• I believe this can be taken care of as an optional post import cleanup step, converting them to ways (and possibly waterway=weir) and deleting them or moving them to their proper locations based on aerial imagery.

Identifiers in N.H.D. - ReachCodes, ComIDs and Permanent IDs

The short story is 'ReachCode's will be imported, while ComIDs and Permanent IDs will not be imported.

In trying to follow a K.I.S.S. strategy, while retaining a potentially useful link to the NHD database, I have chosen to import only the ReachCodes of elements. They will be imported as 'NHD:ReachCode'. This is based on my own experience with the data and on the advice included below. The ReachCodes identify data at a scale very suitable for OSM, which should mean that there will be little need to join ways with different reachcodes, as happens with tiger:tlids, for example.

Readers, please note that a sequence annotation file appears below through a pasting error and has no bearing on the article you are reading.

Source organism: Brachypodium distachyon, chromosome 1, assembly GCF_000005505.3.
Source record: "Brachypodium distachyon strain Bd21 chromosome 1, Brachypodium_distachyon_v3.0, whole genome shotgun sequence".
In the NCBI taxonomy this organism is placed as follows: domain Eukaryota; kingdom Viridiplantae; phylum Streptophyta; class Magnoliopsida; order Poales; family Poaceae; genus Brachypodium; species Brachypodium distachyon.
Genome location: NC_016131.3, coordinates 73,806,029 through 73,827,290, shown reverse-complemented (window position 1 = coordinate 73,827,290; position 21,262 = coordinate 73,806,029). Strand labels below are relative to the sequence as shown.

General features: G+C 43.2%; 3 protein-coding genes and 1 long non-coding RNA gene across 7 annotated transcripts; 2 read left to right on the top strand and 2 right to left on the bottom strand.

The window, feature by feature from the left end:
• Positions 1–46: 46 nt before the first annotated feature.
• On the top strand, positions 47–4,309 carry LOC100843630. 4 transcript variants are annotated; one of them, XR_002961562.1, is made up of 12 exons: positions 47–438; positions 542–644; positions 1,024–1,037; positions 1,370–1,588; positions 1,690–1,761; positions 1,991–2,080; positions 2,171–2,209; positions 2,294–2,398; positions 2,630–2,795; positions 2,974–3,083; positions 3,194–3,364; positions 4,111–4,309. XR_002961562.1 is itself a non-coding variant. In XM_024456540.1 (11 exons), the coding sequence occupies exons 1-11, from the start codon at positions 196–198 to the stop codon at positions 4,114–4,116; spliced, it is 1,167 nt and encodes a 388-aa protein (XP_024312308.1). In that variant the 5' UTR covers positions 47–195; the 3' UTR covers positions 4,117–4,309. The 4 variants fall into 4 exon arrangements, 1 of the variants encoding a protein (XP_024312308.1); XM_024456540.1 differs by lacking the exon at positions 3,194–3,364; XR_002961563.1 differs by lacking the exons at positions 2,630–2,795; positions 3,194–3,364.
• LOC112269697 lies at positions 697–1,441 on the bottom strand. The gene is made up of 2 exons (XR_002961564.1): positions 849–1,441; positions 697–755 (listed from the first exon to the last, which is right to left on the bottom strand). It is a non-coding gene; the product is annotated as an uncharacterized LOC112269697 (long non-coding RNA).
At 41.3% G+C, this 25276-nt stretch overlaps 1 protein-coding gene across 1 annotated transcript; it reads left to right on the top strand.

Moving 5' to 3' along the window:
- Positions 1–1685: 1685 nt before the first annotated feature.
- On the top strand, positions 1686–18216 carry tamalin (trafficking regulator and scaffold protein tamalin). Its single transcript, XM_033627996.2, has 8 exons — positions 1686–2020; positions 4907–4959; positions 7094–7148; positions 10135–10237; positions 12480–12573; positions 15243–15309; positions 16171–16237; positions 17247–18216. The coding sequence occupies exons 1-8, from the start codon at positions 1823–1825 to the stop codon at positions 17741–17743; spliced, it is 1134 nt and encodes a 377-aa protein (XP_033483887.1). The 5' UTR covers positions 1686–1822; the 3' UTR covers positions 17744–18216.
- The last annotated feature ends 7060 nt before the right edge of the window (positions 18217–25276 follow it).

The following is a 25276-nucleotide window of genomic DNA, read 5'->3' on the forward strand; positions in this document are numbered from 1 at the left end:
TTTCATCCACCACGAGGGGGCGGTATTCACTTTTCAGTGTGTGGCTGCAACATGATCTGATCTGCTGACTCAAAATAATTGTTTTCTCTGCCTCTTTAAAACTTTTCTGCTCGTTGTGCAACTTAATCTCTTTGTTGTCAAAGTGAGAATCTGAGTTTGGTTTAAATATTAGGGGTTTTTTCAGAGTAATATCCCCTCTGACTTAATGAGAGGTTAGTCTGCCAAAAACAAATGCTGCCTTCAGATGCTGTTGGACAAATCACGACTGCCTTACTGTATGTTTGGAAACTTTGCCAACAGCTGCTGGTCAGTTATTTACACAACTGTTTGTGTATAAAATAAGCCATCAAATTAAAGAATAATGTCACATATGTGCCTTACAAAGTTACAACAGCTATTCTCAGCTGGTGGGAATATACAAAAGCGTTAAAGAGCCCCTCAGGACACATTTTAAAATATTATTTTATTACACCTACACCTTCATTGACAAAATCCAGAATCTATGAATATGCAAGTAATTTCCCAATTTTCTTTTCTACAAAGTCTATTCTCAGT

I have reviewed a number of other NHD imports and have yet to see anyone import the Permanent ID, which is defined as existing to facilitate database replication. That pretty much makes it completely irrelevant to OSM.

From NHD F.A.Q.:

A reach has both a reach code, common identifier (ComID), and a permanent identifier (PermID). What is the difference?

A reach code uniquely identifies each reach. This 14-digit code has 2 parts: the first 8 digits are the hydrologic unit code for the subbasin (formerly, known as cataloging unit) in which the reach exists; the last 6 digits are a sequence number assigned in arbitrary order to the reaches within that subbasin. Each reach code occurs only once throughout the Nation. Once assigned, a reach code is associated with its reach permanently. If a reach is deleted, its reach code is retired.